Washed down with a nice glass of Chianti you can’t go wrong on a cold winter evening.

Sunday, November 21, 2010

Il Desco – Culture on a plate

Lucca in recent years has become a very active city. There always seems to be something going on from markets and music in the piazzas to art exhibitions. The comics fair used to mark the end of the tourist season and the town would go into semi hibernation only coming to life again in December for Christmas shopping. In the past couple of years this has changed with  Il Desco a festival to celebrate our local produce and what fantastic produce we have. 

These food festivals are one of the joys of Italian life. There is the added bonus that there is need to cook dinner after attending one. It doesn’t take much persuasion to temp me to try anything that is proffered.  This year Il desco has really got its act together and as well as having stalls where one can buy and taste there are lost of seminars and workshops. I even solved the problem of my husband's Christmas present, as I was able to buy the great Italian chef Gualtiero Marchesi’s cook book and as he was present even get it signed. I couldn’t believe this charming man was eighty.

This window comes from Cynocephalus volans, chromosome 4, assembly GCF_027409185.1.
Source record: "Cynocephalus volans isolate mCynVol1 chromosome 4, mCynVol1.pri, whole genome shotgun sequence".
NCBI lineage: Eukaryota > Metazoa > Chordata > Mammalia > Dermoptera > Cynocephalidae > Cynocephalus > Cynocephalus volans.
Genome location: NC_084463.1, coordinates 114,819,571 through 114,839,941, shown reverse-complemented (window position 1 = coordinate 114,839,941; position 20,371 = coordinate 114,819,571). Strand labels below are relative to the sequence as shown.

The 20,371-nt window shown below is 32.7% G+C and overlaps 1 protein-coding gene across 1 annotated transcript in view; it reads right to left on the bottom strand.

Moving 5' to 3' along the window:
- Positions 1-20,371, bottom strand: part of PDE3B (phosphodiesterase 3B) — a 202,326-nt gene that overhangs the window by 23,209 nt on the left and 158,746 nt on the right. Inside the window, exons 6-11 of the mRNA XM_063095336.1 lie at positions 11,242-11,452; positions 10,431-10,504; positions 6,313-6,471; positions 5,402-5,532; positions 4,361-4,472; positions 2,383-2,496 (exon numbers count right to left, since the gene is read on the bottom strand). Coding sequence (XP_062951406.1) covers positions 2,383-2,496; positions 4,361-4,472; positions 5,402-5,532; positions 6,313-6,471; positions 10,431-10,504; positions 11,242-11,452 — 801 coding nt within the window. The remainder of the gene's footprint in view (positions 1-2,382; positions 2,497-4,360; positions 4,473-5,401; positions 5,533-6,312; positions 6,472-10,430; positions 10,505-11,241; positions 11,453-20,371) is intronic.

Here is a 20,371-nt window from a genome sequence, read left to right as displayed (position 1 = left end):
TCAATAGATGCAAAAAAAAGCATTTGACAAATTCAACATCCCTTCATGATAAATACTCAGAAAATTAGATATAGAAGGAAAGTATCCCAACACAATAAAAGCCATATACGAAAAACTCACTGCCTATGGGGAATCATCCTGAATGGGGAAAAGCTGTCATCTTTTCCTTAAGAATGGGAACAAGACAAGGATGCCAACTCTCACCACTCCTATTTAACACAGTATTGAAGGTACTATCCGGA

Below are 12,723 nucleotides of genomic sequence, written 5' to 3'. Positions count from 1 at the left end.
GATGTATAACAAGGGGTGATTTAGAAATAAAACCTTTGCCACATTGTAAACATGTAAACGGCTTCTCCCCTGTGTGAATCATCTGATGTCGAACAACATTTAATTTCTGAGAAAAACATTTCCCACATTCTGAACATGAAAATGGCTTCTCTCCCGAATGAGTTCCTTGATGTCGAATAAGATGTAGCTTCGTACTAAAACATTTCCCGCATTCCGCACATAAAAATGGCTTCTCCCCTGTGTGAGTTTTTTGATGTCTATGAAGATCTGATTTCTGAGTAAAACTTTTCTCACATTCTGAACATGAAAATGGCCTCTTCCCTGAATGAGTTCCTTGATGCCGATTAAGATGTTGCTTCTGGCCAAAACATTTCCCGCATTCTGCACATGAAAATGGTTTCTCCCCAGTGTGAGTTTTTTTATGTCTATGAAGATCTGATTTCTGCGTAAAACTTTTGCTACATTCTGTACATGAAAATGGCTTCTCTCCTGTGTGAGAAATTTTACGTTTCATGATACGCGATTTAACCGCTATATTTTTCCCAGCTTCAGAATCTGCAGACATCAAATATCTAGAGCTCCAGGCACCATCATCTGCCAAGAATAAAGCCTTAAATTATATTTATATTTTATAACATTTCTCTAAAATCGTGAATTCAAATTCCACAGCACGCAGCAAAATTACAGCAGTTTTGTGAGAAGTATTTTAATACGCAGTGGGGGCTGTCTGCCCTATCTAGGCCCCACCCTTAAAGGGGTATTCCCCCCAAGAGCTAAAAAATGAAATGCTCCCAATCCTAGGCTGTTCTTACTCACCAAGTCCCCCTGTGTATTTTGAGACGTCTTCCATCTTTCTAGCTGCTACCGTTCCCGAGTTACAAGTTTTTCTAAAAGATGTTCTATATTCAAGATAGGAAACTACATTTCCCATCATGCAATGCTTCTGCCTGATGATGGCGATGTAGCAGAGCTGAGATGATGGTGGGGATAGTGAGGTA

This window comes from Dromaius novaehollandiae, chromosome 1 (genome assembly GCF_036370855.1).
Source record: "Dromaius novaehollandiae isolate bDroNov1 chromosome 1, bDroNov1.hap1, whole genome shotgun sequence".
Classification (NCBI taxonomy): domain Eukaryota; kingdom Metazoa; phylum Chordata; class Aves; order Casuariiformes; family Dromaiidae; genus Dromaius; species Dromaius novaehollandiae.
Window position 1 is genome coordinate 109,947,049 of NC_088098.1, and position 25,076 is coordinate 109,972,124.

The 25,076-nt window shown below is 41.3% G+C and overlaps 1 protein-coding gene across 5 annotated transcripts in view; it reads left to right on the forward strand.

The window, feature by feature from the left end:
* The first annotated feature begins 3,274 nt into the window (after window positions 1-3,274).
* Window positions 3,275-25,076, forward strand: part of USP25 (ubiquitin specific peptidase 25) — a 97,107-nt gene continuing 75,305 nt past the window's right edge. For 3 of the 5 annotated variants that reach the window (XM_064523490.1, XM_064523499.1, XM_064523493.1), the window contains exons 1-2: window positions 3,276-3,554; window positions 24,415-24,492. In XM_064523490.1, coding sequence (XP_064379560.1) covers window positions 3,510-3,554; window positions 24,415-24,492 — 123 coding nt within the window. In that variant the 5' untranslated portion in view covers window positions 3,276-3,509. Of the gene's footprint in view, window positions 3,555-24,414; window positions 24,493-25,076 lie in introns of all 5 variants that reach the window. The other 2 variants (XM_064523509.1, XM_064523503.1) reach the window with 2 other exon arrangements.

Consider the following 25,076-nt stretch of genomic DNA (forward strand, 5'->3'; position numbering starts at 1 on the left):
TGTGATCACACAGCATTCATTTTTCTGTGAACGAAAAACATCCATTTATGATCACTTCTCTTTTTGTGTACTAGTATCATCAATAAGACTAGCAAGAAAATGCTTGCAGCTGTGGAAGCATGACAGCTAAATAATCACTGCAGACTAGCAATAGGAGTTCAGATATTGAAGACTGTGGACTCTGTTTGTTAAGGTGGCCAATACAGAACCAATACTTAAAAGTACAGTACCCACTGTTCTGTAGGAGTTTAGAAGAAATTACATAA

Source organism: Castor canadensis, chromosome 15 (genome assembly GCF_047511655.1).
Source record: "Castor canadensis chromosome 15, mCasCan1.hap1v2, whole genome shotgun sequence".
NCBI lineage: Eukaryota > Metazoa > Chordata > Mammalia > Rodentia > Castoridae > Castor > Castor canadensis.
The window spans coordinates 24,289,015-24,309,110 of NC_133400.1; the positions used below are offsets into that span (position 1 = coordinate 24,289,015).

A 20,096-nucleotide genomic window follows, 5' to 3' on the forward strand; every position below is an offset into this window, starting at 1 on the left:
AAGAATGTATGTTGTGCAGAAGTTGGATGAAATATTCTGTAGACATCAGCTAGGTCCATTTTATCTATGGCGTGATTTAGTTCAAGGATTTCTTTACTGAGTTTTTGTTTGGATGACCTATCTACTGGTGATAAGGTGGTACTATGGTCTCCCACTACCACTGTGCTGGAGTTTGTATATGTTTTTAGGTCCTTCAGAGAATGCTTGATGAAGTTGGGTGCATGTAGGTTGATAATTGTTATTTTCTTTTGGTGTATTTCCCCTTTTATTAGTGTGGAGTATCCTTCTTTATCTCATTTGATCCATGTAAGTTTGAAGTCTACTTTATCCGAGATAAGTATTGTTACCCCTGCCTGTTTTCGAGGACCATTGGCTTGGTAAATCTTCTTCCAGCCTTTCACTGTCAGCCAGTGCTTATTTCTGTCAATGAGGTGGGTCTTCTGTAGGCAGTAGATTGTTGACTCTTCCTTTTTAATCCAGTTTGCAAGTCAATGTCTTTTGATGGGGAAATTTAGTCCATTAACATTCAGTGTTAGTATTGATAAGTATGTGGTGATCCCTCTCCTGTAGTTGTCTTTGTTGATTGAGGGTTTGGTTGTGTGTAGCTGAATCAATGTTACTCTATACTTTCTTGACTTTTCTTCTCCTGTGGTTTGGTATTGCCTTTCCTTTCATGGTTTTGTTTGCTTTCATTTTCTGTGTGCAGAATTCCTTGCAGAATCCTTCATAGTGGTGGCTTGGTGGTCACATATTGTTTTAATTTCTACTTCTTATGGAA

What I really like about this year's fair is that it has been divided into products. So over the four weekends that it runs a different local delicacy is celebrated. Today it was beans and soup and next week will be farro. Enough of the talk here are a few pictures of today’s show to tickle your taste buds.

So next year if you feel like a break in November don’t dismiss Lucca!

Monday, November 15, 2010

A Village Festa